displayed their high-speed audio cassette drive with computer control
          of its functions. Byte magazine (when it was still a hobbyist
          magazine) had wandering reps who were selling $100 lifetime
          subscriptions. There were lots of other companies on the upper
          floors, too. A good share of them were "crashers" who were not there
          by invitation.

          I met Ted Nelson there too, and I bought his 2-sided book. It was
          very interesting then and it's still a good read today. Worth quite
          a bit of $$$ on ebay too, if I'm not mistaken. Another publication
          worth having for historic reasons is the 3-ring MITS binder that was
          handed out at one of their technical seminars. It wasn't a product
          manual- it was more of an introduction to the Altair with an overview
          of the theory of operation of the computer, memory, and I/O. There
          were a few schematics and a lot of other info. Unfortunately, my
          copy disappeared long ago, and I've never come across another. There
          couldn't have been more than a few hundred produced.

          One of the Altair owners who exhibited his system was a guy who was
          using ferrite cores as his working RAM. I remember a big stack of
          core frames sitting next to his Altair, I think he may have won a
          prize for that system.

          Most people probably remember the Dazzler. It was a ground-
          breaker at a time when screen graphics and color were both very
          unusual. Cromemco had a rudimentary chess program running, with the
          chess board displayed on a color screen. At the time, everyone was
          impressed by their kaleidoscope program too. It all seems like such
          simple stuff now, but it was a very big deal then.

          Steve
          ==================================

          --- In altaircomputerclub@yahoogroups.com, BOYD BORRILL
          <b.r.borrill@...> wrote:
          >
          > Steve;
          > I was there. I was not an ALTAIR dealer, but my store, The Data
          Domain had been opened for over two months and I wanted to meet as
          many people from the industry, so I went, And it was very different
          than the usual computere conferences like the NCC which I had
          attended every year since 1961. But it was also not as you describe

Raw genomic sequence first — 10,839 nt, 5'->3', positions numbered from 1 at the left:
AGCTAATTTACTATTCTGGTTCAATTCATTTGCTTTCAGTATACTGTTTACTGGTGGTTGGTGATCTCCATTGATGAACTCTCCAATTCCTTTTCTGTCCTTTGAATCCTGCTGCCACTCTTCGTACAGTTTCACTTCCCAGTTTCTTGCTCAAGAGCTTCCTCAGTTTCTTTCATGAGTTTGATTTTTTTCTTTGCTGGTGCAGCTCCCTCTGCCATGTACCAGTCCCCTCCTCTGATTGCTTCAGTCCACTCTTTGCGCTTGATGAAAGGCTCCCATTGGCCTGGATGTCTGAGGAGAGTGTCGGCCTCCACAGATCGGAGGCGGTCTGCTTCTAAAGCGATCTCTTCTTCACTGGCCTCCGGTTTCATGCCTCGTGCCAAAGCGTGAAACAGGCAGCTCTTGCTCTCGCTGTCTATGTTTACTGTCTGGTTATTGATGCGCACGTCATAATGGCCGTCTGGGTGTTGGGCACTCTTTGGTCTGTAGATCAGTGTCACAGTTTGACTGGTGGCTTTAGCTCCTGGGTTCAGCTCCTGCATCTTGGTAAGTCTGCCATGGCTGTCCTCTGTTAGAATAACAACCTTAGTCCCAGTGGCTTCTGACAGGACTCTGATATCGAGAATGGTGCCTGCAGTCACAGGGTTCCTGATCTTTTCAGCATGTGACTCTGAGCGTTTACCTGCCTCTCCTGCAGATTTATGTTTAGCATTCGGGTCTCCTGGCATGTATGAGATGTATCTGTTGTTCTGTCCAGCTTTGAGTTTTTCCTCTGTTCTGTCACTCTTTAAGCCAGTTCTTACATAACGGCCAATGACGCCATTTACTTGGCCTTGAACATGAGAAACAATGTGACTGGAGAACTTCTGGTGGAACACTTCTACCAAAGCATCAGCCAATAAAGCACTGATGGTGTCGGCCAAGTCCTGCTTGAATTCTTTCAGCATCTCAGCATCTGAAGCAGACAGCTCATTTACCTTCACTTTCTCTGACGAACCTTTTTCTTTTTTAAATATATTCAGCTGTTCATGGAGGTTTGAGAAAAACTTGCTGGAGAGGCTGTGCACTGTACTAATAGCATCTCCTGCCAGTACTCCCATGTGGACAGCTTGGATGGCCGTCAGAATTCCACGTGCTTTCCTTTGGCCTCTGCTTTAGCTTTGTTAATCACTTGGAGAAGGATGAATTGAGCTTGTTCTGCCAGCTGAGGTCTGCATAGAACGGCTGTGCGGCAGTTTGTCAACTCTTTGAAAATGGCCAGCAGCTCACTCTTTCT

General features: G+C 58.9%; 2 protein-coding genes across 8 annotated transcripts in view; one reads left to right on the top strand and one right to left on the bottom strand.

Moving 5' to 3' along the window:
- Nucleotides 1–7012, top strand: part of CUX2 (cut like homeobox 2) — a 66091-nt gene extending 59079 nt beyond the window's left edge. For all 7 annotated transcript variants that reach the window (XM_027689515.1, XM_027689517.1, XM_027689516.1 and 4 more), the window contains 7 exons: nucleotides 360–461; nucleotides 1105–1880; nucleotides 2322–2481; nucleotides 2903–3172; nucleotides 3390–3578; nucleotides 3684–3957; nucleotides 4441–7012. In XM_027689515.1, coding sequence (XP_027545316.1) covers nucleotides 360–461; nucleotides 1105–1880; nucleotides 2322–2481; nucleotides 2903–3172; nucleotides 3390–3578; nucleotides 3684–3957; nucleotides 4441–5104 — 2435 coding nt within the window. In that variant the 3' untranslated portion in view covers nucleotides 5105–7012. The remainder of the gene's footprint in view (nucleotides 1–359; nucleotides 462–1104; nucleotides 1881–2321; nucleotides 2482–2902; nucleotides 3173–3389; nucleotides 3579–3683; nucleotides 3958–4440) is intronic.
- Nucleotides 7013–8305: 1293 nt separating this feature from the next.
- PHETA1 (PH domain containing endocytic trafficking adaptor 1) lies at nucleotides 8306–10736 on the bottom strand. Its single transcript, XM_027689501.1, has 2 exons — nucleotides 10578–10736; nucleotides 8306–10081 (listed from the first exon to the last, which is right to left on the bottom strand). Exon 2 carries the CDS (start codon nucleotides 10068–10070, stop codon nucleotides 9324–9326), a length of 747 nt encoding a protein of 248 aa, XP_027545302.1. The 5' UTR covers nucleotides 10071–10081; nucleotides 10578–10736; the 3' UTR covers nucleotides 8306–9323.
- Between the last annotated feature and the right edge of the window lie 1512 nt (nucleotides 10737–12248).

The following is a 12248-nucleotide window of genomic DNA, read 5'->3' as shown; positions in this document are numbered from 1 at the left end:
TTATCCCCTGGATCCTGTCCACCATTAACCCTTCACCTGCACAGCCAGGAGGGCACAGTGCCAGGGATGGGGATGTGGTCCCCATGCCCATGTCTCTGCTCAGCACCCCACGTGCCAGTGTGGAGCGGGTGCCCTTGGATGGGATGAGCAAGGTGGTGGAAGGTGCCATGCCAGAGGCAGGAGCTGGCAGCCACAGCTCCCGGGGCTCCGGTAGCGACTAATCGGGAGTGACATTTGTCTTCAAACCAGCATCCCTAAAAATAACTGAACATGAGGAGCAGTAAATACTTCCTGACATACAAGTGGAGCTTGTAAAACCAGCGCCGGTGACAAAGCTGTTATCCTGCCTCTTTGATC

it either. It was a MITS show, 100 %. With the exception of Cromemco,
          with the Dazzler and the Cyclops camera and I think their D+7AIO
          amalog I/O cards, which MITS approved of, they did not allosw anyone
          to have exhibit space, so companies that wished to show their S-100
          bus compatable boards had to rent a hospitality suite and give
          prospects an invitation to their suite.
          > The show itself consisted of exhibits of things being done by the
          owners of the ALTAIR, and some of them were surprisingly good
          consideering that a very high percentage of the software was written
          without the benefit of a higher level language or a disk
          drive.Remember that this was March, 1976 and there were not too many
          copies of MITS Basic or their 8* floppy disks available yet. Cassetes
          were the "mass storage device of choice but believe me, the audio
          cassete was never used as a mag. tpe drive. It was only used to load
          and store programs. There was a good deal of MITS orchestrated
          seminars in conference rooms and the big Lunch Banquet was over-
          booked. Ted Nelson "Computer Lib/Dream Machine" author gave the
          keynote speech wich was funny, riisque, irreverant and futureisstic,
          and kept the huge audience hysterical for nearly an hour with ribald
          predictions of the adult sex toys of the future when they bacame
          computer controlled.
          > I met and got acquainted with Ted and his associates who were
          forming their store in Evanston, IL and had already heard of The Data
          Domain from members of the Chicago Area Computer Hobiest Exchange
          (CACHE) some of whom were already good customers of ours. I also met
          the Processor Tech people and their friends like Gordon French and a
          few others, and lots of other people from all over the country. There
          were about 5000 people in attendance if I recall correctly and it was
          very exciting due to the fact that it had NOTHING to do with
          the "REAL" computer industry.
          >
          > Ray
        Your message has been successfully submitted and would be delivered to recipients shortly.